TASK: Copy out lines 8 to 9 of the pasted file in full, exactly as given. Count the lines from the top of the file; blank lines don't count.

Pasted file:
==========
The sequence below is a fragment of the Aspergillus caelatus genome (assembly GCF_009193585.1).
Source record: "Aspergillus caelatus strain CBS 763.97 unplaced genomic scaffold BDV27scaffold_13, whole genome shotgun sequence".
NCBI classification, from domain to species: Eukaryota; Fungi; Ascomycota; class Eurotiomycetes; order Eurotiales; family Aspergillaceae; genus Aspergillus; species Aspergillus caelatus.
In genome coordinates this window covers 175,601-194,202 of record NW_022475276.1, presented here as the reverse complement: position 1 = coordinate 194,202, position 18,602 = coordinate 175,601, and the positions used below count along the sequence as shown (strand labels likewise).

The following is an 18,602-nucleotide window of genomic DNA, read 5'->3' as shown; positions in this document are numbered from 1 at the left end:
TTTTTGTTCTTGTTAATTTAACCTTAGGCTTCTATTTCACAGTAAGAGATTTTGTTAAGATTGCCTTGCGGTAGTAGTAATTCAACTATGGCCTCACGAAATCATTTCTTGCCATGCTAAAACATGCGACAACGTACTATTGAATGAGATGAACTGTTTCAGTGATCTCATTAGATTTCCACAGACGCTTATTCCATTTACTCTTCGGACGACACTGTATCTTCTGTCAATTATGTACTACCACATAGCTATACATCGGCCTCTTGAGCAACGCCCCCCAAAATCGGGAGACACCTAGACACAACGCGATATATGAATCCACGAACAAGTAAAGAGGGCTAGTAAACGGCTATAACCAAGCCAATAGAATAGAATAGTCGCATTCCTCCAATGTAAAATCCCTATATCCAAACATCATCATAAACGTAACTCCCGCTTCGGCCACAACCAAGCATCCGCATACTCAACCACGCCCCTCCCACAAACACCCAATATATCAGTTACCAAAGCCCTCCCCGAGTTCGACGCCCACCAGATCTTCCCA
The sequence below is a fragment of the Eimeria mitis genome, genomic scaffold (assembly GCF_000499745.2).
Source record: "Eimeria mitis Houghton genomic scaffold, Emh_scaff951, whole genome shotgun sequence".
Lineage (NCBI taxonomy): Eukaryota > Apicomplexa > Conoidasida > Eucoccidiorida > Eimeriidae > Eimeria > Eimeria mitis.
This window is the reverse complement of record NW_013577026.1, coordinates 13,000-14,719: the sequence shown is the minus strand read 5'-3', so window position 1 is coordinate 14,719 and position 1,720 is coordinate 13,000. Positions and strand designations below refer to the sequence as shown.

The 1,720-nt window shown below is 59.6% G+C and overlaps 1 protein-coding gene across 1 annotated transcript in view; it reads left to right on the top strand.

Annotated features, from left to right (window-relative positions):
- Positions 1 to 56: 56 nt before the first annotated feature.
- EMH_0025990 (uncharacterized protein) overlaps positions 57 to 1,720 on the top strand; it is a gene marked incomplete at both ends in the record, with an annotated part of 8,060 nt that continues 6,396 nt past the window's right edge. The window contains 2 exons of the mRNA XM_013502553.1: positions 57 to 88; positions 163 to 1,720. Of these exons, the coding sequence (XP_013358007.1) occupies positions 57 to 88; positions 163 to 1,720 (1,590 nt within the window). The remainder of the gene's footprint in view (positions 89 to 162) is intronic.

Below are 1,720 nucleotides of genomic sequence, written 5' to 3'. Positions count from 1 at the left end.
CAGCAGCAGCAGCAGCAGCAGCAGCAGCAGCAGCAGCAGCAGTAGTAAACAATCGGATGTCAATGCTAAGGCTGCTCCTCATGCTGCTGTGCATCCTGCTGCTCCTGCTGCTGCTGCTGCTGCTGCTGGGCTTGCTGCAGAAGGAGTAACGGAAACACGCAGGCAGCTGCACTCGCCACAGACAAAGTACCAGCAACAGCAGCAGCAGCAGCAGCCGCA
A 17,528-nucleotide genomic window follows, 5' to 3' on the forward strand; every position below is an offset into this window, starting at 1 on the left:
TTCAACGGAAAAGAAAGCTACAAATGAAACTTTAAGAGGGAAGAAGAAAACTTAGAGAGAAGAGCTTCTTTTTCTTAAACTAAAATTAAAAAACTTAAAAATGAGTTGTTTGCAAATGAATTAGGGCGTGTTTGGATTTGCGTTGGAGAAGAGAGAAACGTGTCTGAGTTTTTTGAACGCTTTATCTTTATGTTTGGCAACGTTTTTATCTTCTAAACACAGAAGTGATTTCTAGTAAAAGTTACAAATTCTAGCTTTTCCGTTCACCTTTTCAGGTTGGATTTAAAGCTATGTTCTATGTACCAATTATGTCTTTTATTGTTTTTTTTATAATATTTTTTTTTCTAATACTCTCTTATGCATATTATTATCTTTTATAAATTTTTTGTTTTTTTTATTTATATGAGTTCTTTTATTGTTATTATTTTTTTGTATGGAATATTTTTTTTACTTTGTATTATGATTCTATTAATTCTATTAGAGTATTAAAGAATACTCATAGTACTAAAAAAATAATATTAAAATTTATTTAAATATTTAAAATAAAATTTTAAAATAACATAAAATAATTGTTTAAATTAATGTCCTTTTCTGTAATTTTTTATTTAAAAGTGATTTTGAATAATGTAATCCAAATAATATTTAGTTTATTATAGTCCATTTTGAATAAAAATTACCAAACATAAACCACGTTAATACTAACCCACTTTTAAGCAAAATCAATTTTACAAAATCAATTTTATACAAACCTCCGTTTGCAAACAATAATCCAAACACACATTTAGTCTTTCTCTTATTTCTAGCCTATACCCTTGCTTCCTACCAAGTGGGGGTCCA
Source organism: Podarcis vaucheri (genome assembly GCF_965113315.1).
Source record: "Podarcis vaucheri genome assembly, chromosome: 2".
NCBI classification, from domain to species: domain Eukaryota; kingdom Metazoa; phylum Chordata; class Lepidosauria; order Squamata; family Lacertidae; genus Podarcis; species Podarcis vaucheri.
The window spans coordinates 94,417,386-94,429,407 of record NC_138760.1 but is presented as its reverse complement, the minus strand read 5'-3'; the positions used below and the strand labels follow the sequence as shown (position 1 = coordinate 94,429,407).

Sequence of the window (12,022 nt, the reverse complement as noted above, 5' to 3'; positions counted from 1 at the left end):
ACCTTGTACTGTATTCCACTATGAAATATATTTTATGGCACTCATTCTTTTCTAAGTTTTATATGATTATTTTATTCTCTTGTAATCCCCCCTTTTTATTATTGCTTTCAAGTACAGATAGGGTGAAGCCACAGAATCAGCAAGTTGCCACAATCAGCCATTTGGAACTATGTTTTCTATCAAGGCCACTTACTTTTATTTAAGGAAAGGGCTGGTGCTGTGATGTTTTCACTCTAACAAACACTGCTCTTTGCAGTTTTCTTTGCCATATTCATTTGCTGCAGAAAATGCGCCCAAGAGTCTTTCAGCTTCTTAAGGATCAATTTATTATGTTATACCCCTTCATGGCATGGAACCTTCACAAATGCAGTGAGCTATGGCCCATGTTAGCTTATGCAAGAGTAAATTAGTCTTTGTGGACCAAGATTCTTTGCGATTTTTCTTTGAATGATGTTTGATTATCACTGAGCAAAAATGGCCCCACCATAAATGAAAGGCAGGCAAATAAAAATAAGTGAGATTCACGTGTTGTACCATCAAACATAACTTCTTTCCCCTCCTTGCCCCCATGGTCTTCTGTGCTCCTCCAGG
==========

Source record: "Eimeria mitis Houghton genomic scaffold, Emh_scaff951, whole genome shotgun sequence".
Lineage (NCBI taxonomy): Eukaryota > Apicomplexa > Conoidasida > Eucoccidiorida > Eimeriidae > Eimeria > Eimeria mitis.